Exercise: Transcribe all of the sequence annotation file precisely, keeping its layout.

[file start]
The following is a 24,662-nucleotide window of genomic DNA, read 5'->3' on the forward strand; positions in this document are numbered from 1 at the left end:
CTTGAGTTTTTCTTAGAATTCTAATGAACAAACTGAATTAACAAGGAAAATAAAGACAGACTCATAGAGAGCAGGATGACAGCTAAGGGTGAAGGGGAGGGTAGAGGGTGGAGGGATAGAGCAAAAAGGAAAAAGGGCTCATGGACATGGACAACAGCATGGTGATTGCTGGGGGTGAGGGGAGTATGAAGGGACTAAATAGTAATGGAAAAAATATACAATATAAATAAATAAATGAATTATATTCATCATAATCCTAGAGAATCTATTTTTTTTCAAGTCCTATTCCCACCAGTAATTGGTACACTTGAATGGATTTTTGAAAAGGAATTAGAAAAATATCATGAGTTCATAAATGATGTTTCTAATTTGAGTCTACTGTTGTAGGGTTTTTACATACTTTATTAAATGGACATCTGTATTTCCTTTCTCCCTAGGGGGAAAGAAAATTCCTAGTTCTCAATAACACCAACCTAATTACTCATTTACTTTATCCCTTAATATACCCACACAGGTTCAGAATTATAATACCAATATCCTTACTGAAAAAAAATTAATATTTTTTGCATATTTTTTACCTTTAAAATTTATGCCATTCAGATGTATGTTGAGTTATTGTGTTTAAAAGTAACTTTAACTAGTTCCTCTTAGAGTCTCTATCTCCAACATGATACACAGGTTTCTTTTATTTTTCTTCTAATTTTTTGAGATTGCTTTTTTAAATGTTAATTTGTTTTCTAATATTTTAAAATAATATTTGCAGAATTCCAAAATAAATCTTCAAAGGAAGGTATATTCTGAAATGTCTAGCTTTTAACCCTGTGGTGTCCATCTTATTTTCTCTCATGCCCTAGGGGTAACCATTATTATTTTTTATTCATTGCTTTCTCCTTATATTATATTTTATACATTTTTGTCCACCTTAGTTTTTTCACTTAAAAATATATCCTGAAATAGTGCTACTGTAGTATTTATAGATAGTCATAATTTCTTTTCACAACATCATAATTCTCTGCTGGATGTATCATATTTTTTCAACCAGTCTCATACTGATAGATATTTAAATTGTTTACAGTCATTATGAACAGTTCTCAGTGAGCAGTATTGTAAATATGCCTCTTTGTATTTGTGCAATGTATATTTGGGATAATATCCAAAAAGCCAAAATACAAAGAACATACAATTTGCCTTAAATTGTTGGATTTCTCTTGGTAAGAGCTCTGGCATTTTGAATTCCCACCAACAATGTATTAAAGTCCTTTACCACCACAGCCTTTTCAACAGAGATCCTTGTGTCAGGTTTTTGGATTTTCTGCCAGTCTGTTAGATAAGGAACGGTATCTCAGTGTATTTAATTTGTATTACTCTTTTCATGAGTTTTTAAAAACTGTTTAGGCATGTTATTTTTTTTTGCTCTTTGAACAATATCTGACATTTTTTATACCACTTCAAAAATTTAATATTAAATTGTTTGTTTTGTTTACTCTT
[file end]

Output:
The following is a 24,662-nucleotide window of genomic DNA, read 5'->3' on the forward strand; positions in this document are numbered from 1 at the left end:
CTTGAGTTTTTCTTAGAATTCTAATGAACAAACTGAATTAACAAGGAAAATAAAGACAGACTCATAGAGAGCAGGATGACAGCTAAGGGTGAAGGGGAGGGTAGAGGGTGGAGGGATAGAGCAAAAAGGAAAAAGGGCTCATGGACATGGACAACAGCATGGTGATTGCTGGGGGTGAGGGGAGTATGAAGGGACTAAATAGTAATGGAAAAAATATACAATATAAATAAATAAATGAATTATATTCATCATAATCCTAGAGAATCTATTTTTTTTCAAGTCCTATTCCCACCAGTAATTGGTACACTTGAATGGATTTTTGAAAAGGAATTAGAAAAATATCATGAGTTCATAAATGATGTTTCTAATTTGAGTCTACTGTTGTAGGGTTTTTACATACTTTATTAAATGGACATCTGTATTTCCTTTCTCCCTAGGGGGAAAGAAAATTCCTAGTTCTCAATAACACCAACCTAATTACTCATTTACTTTATCCCTTAATATACCCACACAGGTTCAGAATTATAATACCAATATCCTTACTGAAAAAAAATTAATATTTTTTGCATATTTTTTACCTTTAAAATTTATGCCATTCAGATGTATGTTGAGTTATTGTGTTTAAAAGTAACTTTAACTAGTTCCTCTTAGAGTCTCTATCTCCAACATGATACACAGGTTTCTTTTATTTTTCTTCTAATTTTTTGAGATTGCTTTTTTAAATGTTAATTTGTTTTCTAATATTTTAAAATAATATTTGCAGAATTCCAAAATAAATCTTCAAAGGAAGGTATATTCTGAAATGTCTAGCTTTTAACCCTGTGGTGTCCATCTTATTTTCTCTCATGCCCTAGGGGTAACCATTATTATTTTTTATTCATTGCTTTCTCCTTATATTATATTTTATACATTTTTGTCCACCTTAGTTTTTTCACTTAAAAATATATCCTGAAATAGTGCTACTGTAGTATTTATAGATAGTCATAATTTCTTTTCACAACATCATAATTCTCTGCTGGATGTATCATATTTTTTCAACCAGTCTCATACTGATAGATATTTAAATTGTTTACAGTCATTATGAACAGTTCTCAGTGAGCAGTATTGTAAATATGCCTCTTTGTATTTGTGCAATGTATATTTGGGATAATATCCAAAAAGCCAAAATACAAAGAACATACAATTTGCCTTAAATTGTTGGATTTCTCTTGGTAAGAGCTCTGGCATTTTGAATTCCCACCAACAATGTATTAAAGTCCTTTACCACCACAGCCTTTTCAACAGAGATCCTTGTGTCAGGTTTTTGGATTTTCTGCCAGTCTGTTAGATAAGGAACGGTATCTCAGTGTATTTAATTTGTATTACTCTTTTCATGAGTTTTTAAAAACTGTTTAGGCATGTTATTTTTTTTTGCTCTTTGAACAATATCTGACATTTTTTATACCACTTCAAAAATTTAATATTAAATTGTTTGTTTTGTTTACTCTT